Do Not Ignore the Laws of the Gods Loyalty to the state should not undermine a person’s loyalty to their gods. When the king challenges or ignores the authority of the gods, he is headed for failure. Sophocles trumpets this message throughout his tragic play, Antigone. After Polyneices rebelled against Thebes and killed his brother Eteocles in battle, King Creon decreed that a traitor to the state cannot be buried.
Civil Disobedience Martin Luther King once stated in "The Letter from Birmingham Jail", "Any individual who breaks a law that conscience tells him is unjust and willingly accepts the penalty of imprisonment to arouse the conscience of the community over it injustice is in reality, expressing the highest respect for the law" (King 411). King meant that, if anyone feels a law is unjust and needed to expose its injustice, should willingly accept any penalty that comes in their way to help arouse people 's conscience in changing that law. In “The Letter from Birmingham Jail”, Martin Luther King explains the four powerful steps of the nonviolent campaign he used to protest against racial injustice for African-Americans
In Antigone, the King of Thebes, Creon is faced with the decision whether or not he buries Polyneices. He decides that he will leave Polynieces’s body to rot, unburied. When Antigone hears about Creon’s act, she plans to bury Polyneices herself. She tells her sister Ismene that “Creon is not enough to stand in my way.” (Sophocles 2).
In Antigone, there was two brothers who shared being the King and one of the brothers, Polynices, wanted to start a war with the kingdom because he wanted to be the main ruler. Polynices and his brother Eteocles fight and they both end up killing each other. Their Uncle Creon, who takes position as King when they are both killed, decides that only Eteocles will have a proper burial and Polynices will be left to rot. Antigone, Polynices and Eteocles sister, thinks that Creon’s decision is unfair and takes upon herself to give Polynices a proper burial. When their other sister Ismene finds out, she is stuck between helping her sister bury their brother and following Creon’s demands. Ismene is very different from her sister Antigone. Antigone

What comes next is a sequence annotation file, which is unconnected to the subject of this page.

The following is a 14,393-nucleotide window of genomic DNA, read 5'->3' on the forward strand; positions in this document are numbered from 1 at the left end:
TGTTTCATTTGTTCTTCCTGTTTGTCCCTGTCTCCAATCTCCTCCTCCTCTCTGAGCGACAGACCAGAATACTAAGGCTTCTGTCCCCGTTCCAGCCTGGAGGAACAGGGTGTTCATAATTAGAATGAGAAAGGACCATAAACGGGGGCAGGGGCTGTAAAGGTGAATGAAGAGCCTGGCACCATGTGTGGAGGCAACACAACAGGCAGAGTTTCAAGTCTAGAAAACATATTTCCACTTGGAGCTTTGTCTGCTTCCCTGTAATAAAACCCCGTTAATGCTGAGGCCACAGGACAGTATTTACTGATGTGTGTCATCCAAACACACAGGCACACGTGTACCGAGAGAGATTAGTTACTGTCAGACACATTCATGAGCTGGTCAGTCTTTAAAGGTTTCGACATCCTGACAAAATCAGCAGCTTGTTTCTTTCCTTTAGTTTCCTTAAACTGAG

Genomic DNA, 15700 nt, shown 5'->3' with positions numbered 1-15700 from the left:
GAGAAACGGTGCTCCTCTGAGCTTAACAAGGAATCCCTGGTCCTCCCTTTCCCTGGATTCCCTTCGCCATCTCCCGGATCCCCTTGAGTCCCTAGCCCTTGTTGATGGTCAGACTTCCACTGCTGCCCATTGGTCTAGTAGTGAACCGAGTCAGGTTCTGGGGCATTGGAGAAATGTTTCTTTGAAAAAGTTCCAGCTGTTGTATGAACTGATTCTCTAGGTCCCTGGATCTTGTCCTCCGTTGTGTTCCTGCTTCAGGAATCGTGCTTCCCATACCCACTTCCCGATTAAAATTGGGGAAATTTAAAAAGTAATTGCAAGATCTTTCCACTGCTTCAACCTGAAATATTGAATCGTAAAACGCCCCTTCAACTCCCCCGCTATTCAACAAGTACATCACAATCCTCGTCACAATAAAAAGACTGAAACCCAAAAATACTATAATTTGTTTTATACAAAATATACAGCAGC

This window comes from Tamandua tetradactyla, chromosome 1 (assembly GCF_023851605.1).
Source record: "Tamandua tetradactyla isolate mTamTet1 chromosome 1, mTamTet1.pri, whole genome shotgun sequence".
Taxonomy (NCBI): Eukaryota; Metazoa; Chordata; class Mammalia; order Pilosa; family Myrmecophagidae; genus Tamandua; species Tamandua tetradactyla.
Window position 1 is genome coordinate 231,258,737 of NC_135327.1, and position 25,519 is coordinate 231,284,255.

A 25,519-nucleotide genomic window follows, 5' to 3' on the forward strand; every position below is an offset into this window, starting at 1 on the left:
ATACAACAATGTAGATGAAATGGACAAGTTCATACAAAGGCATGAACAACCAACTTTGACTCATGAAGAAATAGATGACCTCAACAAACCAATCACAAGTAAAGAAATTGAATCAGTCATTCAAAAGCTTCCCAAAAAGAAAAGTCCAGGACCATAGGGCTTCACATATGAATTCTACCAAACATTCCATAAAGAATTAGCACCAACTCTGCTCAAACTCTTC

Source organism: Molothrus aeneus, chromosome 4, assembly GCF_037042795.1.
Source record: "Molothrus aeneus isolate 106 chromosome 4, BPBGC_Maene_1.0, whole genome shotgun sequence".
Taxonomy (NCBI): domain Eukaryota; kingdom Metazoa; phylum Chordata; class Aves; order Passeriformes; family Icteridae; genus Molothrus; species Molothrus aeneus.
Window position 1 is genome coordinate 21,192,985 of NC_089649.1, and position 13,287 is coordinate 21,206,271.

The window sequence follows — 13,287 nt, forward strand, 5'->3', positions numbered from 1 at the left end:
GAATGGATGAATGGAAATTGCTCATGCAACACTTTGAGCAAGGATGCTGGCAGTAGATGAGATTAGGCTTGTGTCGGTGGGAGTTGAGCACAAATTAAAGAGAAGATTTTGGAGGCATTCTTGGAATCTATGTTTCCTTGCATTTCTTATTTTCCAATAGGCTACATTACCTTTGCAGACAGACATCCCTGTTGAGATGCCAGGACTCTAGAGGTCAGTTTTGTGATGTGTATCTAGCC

Throughout one’s lifetime, conflicts between justice and reputation often arise. Due to this, one must be able to realize the consequences when standing up against an oppressive power. In the play Antigone, Antigone is motivated and acts upon justice as seen in her defiance to the law, love for Polyneices, and her persistent moral compass. Antigone’s fight for justice shows just how powerful she can be with her words and actions.
In the tragic play, Antigone by Sophocles, the character Creon, who acts as the antagonist, goes though reversal and recognition. Creon is not only the antagonist, but also the ruthless king of Thebes, and Antigone's uncle. Creon inherited the throne after the deaths of Antigone's two brothers, Eteocles and Polyneices. Throughout the play, Creon makes it clear that he objects the laws of the gods in favor of the laws of man. Because of this, he sates that since Polyneices was a traitor to Thebes, he must not be mourned or buried by any of the citizens.
A tragic character is one whose errors and misfortunes lead to one’s own downfall. In Sophocles’ Antigone, Creon and Antigone are two characters whose adherence to their principles causes extreme conflict. Antigone believes in what is morally just, while Creon believes in what is civilly just. They both are passionate about fighting to prove that their principles are justifiable. Antigone and Creon, both expressing loyalty and pride toward opposing forces, are unable to come to a consensus, which ultimately leads to the destruction of both characters.